Granted, it doesn’t always work. Especially when it comes to a character’s very drastic and savage take on the zompocalypse. Fear the Walking Dead tried to explain its most recent baddie, Martha, with a series of flashbacks and it didn’t work. Mainly because there was a weird disconnect between what happened to her and what she wound up as. She was denied help so she… turned into someone who thought only walkers were “strong?” It didn’t feel right. Anyhow, the tactic does with Lydia’s mom – aka Alpha – because the twists help us discover that her mom was always a tormentor. She wasn’t a meek person who turned insane and savage. She was a horrible abuser who became even worse when the world went to hell. It’s much easier to buy someone like that going all “Whisperer” than someone calm and innocent making such a harsh and harrowing choice.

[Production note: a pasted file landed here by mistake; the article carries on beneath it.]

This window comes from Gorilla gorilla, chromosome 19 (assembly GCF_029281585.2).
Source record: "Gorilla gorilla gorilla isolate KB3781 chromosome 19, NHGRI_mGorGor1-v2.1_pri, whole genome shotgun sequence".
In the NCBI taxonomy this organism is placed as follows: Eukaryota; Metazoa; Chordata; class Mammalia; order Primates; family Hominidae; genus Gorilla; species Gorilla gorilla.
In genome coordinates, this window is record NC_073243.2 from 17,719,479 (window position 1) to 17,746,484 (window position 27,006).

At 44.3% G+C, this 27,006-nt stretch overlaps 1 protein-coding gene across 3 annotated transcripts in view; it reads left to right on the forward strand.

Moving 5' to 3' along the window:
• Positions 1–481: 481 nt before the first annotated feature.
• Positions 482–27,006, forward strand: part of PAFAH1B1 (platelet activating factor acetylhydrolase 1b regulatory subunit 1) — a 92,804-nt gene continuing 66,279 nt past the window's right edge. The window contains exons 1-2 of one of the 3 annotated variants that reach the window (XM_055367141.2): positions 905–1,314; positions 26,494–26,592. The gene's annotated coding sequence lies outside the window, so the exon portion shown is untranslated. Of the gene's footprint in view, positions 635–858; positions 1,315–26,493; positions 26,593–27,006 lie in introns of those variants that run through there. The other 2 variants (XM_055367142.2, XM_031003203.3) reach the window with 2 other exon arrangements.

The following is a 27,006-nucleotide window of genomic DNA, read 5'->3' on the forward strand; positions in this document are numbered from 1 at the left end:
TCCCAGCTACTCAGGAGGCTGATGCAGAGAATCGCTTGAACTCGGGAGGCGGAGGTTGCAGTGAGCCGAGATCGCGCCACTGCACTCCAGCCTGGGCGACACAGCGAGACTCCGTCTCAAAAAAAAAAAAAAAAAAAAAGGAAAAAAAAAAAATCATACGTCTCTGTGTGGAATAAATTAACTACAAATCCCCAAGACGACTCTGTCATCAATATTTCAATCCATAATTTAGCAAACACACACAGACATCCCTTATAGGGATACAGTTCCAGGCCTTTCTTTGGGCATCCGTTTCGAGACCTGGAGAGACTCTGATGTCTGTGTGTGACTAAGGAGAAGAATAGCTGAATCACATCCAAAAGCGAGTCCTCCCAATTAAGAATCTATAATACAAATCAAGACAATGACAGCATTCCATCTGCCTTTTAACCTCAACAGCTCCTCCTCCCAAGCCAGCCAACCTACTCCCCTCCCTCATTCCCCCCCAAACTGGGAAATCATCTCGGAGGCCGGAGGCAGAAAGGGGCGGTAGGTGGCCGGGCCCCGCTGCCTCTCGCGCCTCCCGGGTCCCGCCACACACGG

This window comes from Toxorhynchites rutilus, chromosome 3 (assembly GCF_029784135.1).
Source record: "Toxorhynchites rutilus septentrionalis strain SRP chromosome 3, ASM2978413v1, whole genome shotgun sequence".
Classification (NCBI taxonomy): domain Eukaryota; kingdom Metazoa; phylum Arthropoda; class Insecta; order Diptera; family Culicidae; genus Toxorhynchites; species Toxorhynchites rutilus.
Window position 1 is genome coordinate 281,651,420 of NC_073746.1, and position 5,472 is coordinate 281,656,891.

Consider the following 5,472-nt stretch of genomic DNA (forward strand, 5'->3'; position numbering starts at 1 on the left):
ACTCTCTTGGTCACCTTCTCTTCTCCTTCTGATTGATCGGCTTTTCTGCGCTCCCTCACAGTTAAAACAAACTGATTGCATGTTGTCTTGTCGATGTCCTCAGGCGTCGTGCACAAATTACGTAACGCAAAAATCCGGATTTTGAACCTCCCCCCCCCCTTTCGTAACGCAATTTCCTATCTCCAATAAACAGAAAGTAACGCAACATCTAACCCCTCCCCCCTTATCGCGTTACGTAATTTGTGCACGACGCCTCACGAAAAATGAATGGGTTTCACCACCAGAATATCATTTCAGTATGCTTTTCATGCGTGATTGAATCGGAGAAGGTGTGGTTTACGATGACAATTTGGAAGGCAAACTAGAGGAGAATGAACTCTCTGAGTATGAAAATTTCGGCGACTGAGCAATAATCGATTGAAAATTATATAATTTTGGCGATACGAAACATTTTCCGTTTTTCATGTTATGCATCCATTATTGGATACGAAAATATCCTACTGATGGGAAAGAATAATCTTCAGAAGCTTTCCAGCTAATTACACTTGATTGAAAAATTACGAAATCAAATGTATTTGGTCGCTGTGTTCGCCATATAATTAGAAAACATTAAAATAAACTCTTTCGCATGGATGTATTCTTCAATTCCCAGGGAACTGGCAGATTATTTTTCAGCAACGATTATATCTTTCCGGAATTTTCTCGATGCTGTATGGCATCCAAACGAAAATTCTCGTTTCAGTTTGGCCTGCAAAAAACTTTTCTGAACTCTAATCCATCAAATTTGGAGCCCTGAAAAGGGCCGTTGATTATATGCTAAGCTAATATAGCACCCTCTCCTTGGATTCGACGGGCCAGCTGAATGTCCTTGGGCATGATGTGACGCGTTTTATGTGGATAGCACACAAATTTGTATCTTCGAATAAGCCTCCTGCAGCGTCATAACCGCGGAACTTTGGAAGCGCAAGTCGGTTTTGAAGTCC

By the time Alpha shows up at the end, with a pack of Whisperers (it’s cool and creepy to see them just mosey along normally), at the gates of Hilltop, we’re all set. We have a solid jumping-off point for her whole shtick. I suppose the surprising element is that Alpha returns for Lydia, when Lydia insists that she’ll be left behind, but overall we’re ready to tussle here. The episode’s loyalties are with Lydia, Henry, her backstory, and Daryl. There’s a B story involving Magna, Yumiko, Connie, and Kelly trying to mount a rescue for Luke, but it doesn’t distract too much from what’s a more-focused-than-usual installment. No Alexandria, no Kingdom: Just Hilltop and their prisoner.